During our time on the conference calls with the Indiana Advisory Committee to the U.S. Commission on Civil Rights about the School to Prison Pipeline public school dropout issue, the term “publicly-funded homeschooling” was uttered a number of times. The statement shows a total lack of understanding or perhaps even a disregard about the purpose of home education.  In fact, we believe it’s an oxymoron which Merriam-Webster defines as “a combination of words that have opposite or very different meanings.”

In our nation’s early history, families either taught their children at home, or they were taught in private brick and mortar schools. Public or Common Schools were basically non-existent.  Our nation’s literacy rate was very high at this time. In our state, we like to say that Abraham Lincoln was one of our first Indiana homeschoolers. He moved to Indiana at the time of statehood but had very little formal education. He received the vast majority of his education at home.  

The Common School movement which began in other states prior to Indiana statehood was according to E.G. West, author of Education and The State: A Study in Political Economy, for families who chose not to educate their children privately. The Common Schools, which are included in Article 8 of our state Constitution, were originally not universal, compulsory, or free. They were founded in the rural parts of states and were begun to provide biblical literacy. Families had to pay a fee to have their children attend a Common School. Those who benefitted financially from the Common Schools were the ones who advocated for them to become universal, compulsory, and free.

In 1923, Meyer v. Nebraska affirmed parents have the “right to control the education of their own” children. In 1925, Pierce v. Society of Sisters reaffirmed the right of parents and guardians “to direct the education and upbringing of children under their control.” It also stated “the child is not the mere creature of the State; those who nurture him and direct his destiny have the right, coupled with the high duty, to recognize and prepare him for additional obligations.” Numerous other cases support parental rights as well as the First Amendment that protects the religious liberty of faith-based home educators.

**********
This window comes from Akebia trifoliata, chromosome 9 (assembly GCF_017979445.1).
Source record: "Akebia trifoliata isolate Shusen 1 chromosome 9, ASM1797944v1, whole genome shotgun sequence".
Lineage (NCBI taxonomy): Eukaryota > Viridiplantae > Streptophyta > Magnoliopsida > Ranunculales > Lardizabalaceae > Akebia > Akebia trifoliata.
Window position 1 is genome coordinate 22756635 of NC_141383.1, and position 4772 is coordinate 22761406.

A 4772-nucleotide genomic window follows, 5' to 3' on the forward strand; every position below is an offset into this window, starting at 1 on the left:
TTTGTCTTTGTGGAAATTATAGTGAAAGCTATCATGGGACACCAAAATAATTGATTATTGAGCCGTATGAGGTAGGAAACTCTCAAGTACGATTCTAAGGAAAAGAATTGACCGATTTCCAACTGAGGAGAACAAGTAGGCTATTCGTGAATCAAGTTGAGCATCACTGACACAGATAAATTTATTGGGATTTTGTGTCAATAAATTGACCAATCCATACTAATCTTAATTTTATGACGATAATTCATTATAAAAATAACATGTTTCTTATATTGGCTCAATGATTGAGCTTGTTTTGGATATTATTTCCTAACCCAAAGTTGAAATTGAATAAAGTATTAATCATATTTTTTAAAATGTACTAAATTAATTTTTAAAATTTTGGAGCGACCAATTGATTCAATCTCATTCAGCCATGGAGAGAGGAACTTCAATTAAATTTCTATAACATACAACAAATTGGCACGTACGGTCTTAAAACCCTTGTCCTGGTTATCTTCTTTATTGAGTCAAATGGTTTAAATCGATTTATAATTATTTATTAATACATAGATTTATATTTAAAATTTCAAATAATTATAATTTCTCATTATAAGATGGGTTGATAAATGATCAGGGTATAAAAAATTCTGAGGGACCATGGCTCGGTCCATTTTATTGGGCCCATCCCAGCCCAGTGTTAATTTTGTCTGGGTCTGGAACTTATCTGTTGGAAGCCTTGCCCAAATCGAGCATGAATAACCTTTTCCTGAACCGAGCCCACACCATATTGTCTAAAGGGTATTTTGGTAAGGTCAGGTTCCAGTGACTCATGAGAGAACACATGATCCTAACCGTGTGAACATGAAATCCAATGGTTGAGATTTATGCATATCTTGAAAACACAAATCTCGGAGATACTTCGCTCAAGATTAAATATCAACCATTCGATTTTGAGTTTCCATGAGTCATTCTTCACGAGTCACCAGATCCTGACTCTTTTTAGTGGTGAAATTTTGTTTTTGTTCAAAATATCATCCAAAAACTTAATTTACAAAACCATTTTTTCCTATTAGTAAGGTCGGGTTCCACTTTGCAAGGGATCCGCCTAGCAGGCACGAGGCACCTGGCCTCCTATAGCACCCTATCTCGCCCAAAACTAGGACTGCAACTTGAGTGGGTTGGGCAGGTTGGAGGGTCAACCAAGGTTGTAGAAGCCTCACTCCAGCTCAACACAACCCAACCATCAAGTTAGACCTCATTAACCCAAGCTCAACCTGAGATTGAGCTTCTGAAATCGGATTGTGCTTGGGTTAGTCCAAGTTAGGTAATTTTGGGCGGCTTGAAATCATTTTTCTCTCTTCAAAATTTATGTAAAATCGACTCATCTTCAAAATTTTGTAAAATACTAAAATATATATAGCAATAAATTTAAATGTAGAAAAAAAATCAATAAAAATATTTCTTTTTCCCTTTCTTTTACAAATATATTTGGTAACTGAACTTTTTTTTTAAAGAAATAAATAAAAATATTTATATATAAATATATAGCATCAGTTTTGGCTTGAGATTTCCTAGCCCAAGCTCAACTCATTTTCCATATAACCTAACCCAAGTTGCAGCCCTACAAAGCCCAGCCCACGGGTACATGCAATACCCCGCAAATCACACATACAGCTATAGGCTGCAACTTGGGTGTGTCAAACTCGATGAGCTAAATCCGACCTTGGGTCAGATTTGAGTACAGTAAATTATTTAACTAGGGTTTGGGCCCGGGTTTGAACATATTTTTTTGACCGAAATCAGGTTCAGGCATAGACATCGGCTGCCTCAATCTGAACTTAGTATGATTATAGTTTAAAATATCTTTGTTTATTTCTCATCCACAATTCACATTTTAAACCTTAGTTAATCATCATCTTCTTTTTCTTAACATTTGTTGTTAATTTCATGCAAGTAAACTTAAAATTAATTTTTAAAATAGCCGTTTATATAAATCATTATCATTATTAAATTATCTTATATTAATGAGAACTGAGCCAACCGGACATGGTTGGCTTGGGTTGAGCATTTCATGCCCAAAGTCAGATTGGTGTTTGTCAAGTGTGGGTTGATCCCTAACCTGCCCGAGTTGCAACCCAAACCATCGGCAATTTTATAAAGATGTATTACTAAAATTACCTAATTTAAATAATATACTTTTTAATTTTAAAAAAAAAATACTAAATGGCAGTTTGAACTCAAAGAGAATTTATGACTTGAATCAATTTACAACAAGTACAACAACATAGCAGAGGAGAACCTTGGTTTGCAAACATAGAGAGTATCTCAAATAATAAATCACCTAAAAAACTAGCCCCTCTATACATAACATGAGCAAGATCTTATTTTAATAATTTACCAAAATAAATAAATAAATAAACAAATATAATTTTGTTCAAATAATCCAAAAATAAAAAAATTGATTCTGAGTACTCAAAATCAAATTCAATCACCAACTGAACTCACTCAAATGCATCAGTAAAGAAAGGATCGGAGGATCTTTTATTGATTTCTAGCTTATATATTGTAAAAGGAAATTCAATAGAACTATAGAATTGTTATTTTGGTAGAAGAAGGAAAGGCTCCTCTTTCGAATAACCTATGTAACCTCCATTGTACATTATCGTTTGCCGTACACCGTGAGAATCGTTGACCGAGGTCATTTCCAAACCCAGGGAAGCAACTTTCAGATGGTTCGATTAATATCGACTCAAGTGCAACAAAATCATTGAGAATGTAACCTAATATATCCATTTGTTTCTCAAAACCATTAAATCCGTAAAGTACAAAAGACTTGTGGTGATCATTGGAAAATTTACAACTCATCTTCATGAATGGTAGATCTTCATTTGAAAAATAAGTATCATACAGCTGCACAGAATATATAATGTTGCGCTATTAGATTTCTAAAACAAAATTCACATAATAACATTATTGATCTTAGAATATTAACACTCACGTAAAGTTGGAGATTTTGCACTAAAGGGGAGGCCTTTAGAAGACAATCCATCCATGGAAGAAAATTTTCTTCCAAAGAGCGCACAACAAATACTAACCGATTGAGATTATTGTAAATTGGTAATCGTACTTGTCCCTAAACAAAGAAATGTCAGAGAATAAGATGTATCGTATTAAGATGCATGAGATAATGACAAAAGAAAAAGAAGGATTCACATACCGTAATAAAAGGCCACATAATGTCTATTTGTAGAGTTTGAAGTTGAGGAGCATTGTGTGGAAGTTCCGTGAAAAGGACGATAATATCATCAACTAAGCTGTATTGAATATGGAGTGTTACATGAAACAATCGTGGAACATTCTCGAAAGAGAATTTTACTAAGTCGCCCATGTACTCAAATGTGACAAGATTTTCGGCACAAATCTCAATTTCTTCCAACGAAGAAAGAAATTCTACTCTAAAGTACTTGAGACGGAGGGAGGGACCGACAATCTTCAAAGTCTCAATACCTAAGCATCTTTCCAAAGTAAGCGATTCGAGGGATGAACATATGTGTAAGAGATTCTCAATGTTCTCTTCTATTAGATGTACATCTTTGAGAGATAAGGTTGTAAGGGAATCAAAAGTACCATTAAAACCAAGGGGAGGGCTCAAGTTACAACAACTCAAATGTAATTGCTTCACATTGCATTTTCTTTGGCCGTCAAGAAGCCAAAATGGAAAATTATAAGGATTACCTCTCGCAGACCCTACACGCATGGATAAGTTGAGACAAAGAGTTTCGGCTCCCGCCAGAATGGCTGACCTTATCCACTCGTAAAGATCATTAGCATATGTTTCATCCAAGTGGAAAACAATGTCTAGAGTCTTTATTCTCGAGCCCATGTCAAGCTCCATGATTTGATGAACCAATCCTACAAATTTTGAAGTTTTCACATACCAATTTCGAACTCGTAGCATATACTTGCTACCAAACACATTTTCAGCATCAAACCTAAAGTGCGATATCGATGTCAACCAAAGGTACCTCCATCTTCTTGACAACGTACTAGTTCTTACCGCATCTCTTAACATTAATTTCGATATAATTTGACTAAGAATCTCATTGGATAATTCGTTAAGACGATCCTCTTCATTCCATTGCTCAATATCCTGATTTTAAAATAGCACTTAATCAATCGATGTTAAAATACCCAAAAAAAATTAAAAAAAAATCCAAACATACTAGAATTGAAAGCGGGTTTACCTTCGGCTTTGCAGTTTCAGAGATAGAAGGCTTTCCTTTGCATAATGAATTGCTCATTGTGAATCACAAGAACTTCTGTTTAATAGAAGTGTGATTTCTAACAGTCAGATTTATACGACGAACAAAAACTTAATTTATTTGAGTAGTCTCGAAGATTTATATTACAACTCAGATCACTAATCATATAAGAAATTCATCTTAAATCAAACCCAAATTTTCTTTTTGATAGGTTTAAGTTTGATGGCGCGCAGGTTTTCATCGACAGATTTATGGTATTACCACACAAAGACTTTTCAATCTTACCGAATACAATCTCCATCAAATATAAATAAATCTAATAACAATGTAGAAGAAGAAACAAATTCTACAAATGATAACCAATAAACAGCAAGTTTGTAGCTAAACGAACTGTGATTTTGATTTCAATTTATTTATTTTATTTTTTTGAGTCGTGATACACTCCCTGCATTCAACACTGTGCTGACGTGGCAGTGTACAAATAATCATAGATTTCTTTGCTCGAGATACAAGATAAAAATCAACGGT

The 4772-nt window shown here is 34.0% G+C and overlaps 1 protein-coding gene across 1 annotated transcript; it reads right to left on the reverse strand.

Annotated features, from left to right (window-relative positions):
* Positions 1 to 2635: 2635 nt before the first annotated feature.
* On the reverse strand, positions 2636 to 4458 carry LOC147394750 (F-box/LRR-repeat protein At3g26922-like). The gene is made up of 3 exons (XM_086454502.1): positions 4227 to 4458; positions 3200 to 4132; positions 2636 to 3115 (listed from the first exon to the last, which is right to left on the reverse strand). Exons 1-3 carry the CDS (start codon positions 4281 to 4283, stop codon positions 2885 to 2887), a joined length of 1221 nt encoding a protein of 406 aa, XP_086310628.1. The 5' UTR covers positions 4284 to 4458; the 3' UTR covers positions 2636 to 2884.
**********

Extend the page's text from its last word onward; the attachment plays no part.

Let’s fast forward to the early 1980’s. From the humble beginnings of the Common (public or government) Schools, now the vast majority of families send their children to them. Most families probably don’t realize their beginnings were meant to be for those who chose not to take personal responsibility to educate their children.  Prayer and Bible reading had been removed from the Common Schools in the 1960’s. Families begin to notice they do not like what their children are being taught. Outcome-Based Education (OBE), which was the forerunner of Common Core, crept into the public school system in the 1980’s and 1990’s. Some opt for private brick and mortar schools. For many, tuition to a private brick and mortar school is cost prohibitive.

John Holt and Dr. Raymond and Dorothy Moore were advocates in the early days of the modern homeschool movement for an old idea that had become new again. It’s the idea of home education. Homeschool families faced jail time and potential loss of their children in the 1980’s and in some states in the 1990’s in order to have the right to direct the education and upbringing of their children at home. Indiana Association of Home Educators was founded in 1983 to advocate for the right of parents to teach their children at home apart from government involvement. Today, we continue to advocate for that right for all families. Homeschoolers’ education rights strengthen non-homeschoolers’ parental rights. They may not choose to home educate, but the liberty we protect benefits them as well. Those rights must be vigorously defended today more than ever. There are a number of organizations here in Indiana that seek to limit those rights. 

Homeschoolers understand that whomever funds education controls the education. This is why we vehemently oppose public funding for homeschoolers in order for parents to maintain control of their child’s education. If the state wants to cut taxes to allow families to keep more of our money, we believe that would be a wonderful idea that would help many families. Unfortunately, once tax dollars funnel through the government, it must be viewed as tainted. Taxpayer dollars must accompany taxpayer accountability as we have seen with Indiana’s vouchers.

Homeschoolers need to be very wary of any politician or lobbyist who wants to “help” us with government funding. That is the type of “help” that Ronald Reagan warned us about when he said, “The nine scariest words in the English language are: I’m from the government, and I’m here to help.” Home educators have proven that we can provide a superior education at a reasonable cost. Families of all income levels are home educators. It takes motivation, commitment, and perseverance and those are qualities that money cannot buy.

Will you stand with the IAHE to protect and maintain a parent’s right to direct the education and upbringing of their child apart from government involvement so that we can pass the baton to the next generation of home educators?